By Sukant Deepak
New Delhi– Stressing that folktales are history and imagination, reality and magic, allegory and farce – everything rolled in one, writer Anukriti Upadhyay feels they are the most versatile form of fiction, lending themselves to all sorts of purposes.
“These are the stories our ancestors told each other to remember what happened and resolve the unresolved. Promising a sense of community, their power will always remain immense. If I can harness even a fraction of that power in the stories I tell, I would feel I have achieved something,” says the writer, whose latest ‘Kintsugi: A Novel’ recently hit the shelves (HarperCollins India).
The novel began as a story she wrote in Hakone during her first visit to a Japanese onsen. “After I completed the story, I had that indefinable feeling that there was something more to be said. The characters – Haruko, Meena, Yuri, Hajime, Leela, Prakash and all had stories that needed to be told…” says Upadhyay whose book is based in Jaipur and Japan.
For someone whose two previous works — ‘Daura’ and ‘Bhaunri’ were also based in the desert state, where she was born and raised, the fascination towards the land continues. “Rajasthan is a tough land populated with hardy people. And yet, there is life and vigour in the folk of the desert. There are stories and songs of joy, love, festivals and celebrations unique to the Rajasthanis. The landscape of endless sand dunes, green oases, forts and mud huts are endlessly evocative for me. I have been absorbing this while growing up, and it organically emerges in my writings.”
Upadhyay,whose husband works for a Japanese investment bank visited that country in 2005 and was immediately smitten by its aesthetic refinements and contradictions. “It dazzled and intrigued me, and I felt an irresistible pull. Since then, I have travelled to Japan over ten times. I read Japanese history and literature incessantly. Japan’s troubled history of the 19th and 20th-century, her sudden transition from a traditional society to embracing all things western, the social issues of patriarchy and rigid hierarchy, psychological ones of isolation and alienation, all have increased my interest in the complex realities of Japan. It had to find a place in this book.”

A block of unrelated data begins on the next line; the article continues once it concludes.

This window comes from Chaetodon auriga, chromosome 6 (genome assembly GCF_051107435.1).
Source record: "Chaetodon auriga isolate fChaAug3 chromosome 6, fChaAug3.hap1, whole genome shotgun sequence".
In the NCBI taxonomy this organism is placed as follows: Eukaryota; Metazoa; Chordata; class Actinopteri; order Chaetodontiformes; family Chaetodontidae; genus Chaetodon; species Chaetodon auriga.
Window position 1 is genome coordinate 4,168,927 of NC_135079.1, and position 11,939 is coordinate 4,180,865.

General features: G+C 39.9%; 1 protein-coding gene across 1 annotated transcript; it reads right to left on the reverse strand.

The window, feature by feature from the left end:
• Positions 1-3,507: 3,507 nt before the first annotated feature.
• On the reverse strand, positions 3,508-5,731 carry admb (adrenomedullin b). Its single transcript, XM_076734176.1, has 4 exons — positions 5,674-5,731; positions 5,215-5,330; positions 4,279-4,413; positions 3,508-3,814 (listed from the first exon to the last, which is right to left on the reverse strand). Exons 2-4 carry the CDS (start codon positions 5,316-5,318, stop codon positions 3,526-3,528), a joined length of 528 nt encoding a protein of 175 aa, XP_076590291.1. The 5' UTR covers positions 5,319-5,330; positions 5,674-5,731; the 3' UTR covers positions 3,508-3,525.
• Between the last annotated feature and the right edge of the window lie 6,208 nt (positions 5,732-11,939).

For someone who writes poetry in Hindi and prose in English, languages are both tools to craft and receptacles to receive thoughts and imagination. “I cannot say whether my writing in Hindi and English complement each other, but creative engagement with both of them does push me to explore the boundaries for expression in both. Words, expressions, nuances, context, imagery, traditions of one enriches the other or at least that is what I aim at,” she says.
At present working on short stories and another novel in English besides a short novel in Hindi, which will be published later this year, Upadhyay, who worked in a global investment bank till a little over a year ago and now part time with Wildlife Conservation Trust, says she does not really have a ‘process’ when it comes to writing. “I feel if one really wants to do something, you make time for it. I try to write, even if a little, every day and I do that everywhere — home or away, aboard planes and in cars.” (IANS)